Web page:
This article describes how social media users have commented on the events around the Somali presidential election, and observations of tensions and celebrations in the streets of Mogadishu and online. It aims to illustrate the ways the Internet provided a space for political discussions between Somalis.
When the US ambassador to Somalia, Stephen Schwartz, met the new president of Somalia, Mohamed Abdullahi Mohamed, better known as ‘Farmaajo’, a US citizen, he presented him with a Trump cap with the slogan “Make Somalia Great Again.” The ambassador’s gesture echoed the widespread celebrations in Somali communities across the world—from Mogadishu to Nairobi to Buffalo and Minneapolis—and an unprecedented level of optimism and expectations in the new administration. In order to understand the upbeat response to Farmaajo’s election and his popularity, the context of his electoral victory must be taken into account.
The election of a new Somalia President on the 8th of February was a promising sign for Somalia’s nascent democracy especially for women and members of minority groups to dream of becoming President of Somalia one day. The elections were promising in the sense that the incumbent lost by a wider margin than anyone had expected, despite having all the advantages of incumbency such as money, influence and connections. It is a hopeful sign for women and other marginalized groups that someone can win the presidency partly due to their competence.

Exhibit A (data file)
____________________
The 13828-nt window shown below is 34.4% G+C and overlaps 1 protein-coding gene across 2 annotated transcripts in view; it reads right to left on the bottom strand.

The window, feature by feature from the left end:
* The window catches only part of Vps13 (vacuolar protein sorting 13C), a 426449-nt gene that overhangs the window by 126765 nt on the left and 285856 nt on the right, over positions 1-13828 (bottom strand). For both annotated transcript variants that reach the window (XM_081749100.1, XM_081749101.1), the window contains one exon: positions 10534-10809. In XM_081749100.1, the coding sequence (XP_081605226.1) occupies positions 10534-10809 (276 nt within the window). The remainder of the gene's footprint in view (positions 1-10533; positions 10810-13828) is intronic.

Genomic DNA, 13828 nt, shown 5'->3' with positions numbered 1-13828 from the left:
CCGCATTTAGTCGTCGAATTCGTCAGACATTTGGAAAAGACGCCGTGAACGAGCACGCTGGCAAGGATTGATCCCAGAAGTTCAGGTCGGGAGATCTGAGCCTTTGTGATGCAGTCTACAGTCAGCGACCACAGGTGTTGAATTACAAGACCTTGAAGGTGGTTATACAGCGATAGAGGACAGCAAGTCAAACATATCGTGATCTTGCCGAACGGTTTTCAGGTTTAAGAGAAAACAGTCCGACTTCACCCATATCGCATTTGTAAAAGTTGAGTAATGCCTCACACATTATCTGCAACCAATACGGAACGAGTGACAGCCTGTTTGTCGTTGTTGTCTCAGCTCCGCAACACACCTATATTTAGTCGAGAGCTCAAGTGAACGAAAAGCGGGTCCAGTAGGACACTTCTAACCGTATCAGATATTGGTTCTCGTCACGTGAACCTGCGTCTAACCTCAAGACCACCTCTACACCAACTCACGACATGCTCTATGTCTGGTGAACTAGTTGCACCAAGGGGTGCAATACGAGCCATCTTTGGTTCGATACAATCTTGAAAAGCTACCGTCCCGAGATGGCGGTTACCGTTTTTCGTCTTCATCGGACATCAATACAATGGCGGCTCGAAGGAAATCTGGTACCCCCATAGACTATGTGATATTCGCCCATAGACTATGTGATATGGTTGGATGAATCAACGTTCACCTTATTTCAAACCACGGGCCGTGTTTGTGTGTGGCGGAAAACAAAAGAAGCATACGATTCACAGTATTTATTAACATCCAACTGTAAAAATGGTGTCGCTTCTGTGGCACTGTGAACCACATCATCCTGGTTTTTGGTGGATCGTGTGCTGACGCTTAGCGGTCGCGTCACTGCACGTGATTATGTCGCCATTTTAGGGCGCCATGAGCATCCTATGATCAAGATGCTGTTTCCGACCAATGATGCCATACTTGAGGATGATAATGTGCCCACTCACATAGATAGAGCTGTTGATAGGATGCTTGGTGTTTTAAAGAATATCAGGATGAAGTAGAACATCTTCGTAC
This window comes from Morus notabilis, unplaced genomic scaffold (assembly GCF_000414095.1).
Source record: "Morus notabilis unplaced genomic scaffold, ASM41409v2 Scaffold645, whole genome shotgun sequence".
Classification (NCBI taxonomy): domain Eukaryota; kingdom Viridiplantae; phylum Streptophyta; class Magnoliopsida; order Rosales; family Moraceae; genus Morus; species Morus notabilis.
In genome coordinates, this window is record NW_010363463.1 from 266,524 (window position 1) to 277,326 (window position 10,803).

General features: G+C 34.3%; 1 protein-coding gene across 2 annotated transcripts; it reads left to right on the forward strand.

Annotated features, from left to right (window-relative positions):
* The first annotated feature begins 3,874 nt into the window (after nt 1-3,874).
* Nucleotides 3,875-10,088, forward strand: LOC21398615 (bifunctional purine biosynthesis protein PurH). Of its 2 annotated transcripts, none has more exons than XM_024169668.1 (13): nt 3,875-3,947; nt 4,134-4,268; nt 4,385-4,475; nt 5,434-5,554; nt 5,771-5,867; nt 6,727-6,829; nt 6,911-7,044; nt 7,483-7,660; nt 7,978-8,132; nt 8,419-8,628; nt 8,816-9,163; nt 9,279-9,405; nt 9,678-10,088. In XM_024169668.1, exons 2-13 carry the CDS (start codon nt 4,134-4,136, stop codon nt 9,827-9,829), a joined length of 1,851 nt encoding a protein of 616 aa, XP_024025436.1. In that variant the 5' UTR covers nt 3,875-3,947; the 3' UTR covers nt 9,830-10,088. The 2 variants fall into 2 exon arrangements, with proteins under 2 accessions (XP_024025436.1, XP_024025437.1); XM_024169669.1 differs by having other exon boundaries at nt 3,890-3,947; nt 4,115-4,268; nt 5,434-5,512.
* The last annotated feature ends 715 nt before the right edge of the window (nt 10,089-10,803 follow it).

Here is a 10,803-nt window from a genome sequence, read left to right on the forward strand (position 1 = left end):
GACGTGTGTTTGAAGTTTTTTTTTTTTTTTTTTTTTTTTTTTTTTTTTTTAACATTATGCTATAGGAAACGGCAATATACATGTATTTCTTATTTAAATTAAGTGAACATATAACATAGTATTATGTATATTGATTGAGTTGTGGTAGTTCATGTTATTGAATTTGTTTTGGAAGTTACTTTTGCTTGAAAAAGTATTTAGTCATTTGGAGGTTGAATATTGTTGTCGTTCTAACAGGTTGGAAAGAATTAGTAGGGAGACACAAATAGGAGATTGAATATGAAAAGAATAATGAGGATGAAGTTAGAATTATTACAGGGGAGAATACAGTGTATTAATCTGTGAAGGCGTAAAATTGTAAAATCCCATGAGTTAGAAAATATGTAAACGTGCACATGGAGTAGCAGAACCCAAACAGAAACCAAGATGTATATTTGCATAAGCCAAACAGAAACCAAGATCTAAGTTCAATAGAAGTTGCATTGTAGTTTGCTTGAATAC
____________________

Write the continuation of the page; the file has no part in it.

Is there a relationship between 2017 elections in Somalia and Somaliland? The answer is ‘yes’ – albeit with the rejoinder that ‘it’s complicated’. Much of this complexity lies in the ambiguities of the political-geographical terminology used and intense competition over the politics of naming ‘states’, ‘territories’, ‘administrations’ and ‘regions’.
Politico-security dimensions are often privileged in considering the question of electoral sustainability in countries in transition. Somalia is no exception, even as it is an outlier. It is striking that in the last decade, from Afghanistan to Iraq to the Central African Republic, all countries mired with persistent and unrelenting security challenges, comprehensive, near universal suffrage elections have been held. Somalia has not joined these ranks. Its repeated recourse to ‘selectocracy’ demonstrates the persistence of the fragmented central state authority, nominally existing in Mogadishu, and how power continues to be contested in ways few other states still face.